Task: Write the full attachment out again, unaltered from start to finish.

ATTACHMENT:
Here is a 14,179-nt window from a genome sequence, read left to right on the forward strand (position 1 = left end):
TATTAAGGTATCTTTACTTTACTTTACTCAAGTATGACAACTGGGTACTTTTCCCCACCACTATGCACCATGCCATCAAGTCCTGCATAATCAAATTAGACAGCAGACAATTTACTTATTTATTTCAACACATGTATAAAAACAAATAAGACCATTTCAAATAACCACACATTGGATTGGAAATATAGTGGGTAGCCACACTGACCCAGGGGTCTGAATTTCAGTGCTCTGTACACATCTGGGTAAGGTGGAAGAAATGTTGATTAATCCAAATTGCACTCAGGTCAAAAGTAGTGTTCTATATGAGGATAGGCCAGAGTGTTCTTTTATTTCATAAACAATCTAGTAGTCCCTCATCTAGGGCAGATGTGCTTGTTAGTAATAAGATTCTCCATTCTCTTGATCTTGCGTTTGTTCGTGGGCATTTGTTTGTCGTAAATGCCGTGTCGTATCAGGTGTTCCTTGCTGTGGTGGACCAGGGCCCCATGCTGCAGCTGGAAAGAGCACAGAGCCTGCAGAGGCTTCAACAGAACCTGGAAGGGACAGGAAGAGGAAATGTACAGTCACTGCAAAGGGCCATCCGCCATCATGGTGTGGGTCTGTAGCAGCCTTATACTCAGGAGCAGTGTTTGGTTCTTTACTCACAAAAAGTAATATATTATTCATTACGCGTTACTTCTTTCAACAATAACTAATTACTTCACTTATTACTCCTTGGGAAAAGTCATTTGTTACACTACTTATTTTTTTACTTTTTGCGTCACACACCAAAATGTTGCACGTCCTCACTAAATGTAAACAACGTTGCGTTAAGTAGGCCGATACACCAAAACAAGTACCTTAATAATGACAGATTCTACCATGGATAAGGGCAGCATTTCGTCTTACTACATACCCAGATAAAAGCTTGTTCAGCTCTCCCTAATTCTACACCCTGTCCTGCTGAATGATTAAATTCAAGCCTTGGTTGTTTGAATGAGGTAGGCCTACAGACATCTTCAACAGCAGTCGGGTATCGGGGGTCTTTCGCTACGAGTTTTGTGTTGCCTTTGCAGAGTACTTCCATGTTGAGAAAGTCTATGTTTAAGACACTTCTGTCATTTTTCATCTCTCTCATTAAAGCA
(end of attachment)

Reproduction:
Here is a 14,179-nt window from a genome sequence, read left to right on the forward strand (position 1 = left end):
TATTAAGGTATCTTTACTTTACTTTACTCAAGTATGACAACTGGGTACTTTTCCCCACCACTATGCACCATGCCATCAAGTCCTGCATAATCAAATTAGACAGCAGACAATTTACTTATTTATTTCAACACATGTATAAAAACAAATAAGACCATTTCAAATAACCACACATTGGATTGGAAATATAGTGGGTAGCCACACTGACCCAGGGGTCTGAATTTCAGTGCTCTGTACACATCTGGGTAAGGTGGAAGAAATGTTGATTAATCCAAATTGCACTCAGGTCAAAAGTAGTGTTCTATATGAGGATAGGCCAGAGTGTTCTTTTATTTCATAAACAATCTAGTAGTCCCTCATCTAGGGCAGATGTGCTTGTTAGTAATAAGATTCTCCATTCTCTTGATCTTGCGTTTGTTCGTGGGCATTTGTTTGTCGTAAATGCCGTGTCGTATCAGGTGTTCCTTGCTGTGGTGGACCAGGGCCCCATGCTGCAGCTGGAAAGAGCACAGAGCCTGCAGAGGCTTCAACAGAACCTGGAAGGGACAGGAAGAGGAAATGTACAGTCACTGCAAAGGGCCATCCGCCATCATGGTGTGGGTCTGTAGCAGCCTTATACTCAGGAGCAGTGTTTGGTTCTTTACTCACAAAAAGTAATATATTATTCATTACGCGTTACTTCTTTCAACAATAACTAATTACTTCACTTATTACTCCTTGGGAAAAGTCATTTGTTACACTACTTATTTTTTTACTTTTTGCGTCACACACCAAAATGTTGCACGTCCTCACTAAATGTAAACAACGTTGCGTTAAGTAGGCCGATACACCAAAACAAGTACCTTAATAATGACAGATTCTACCATGGATAAGGGCAGCATTTCGTCTTACTACATACCCAGATAAAAGCTTGTTCAGCTCTCCCTAATTCTACACCCTGTCCTGCTGAATGATTAAATTCAAGCCTTGGTTGTTTGAATGAGGTAGGCCTACAGACATCTTCAACAGCAGTCGGGTATCGGGGGTCTTTCGCTACGAGTTTTGTGTTGCCTTTGCAGAGTACTTCCATGTTGAGAAAGTCTATGTTTAAGACACTTCTGTCATTTTTCATCTCTCTCATTAAAGCA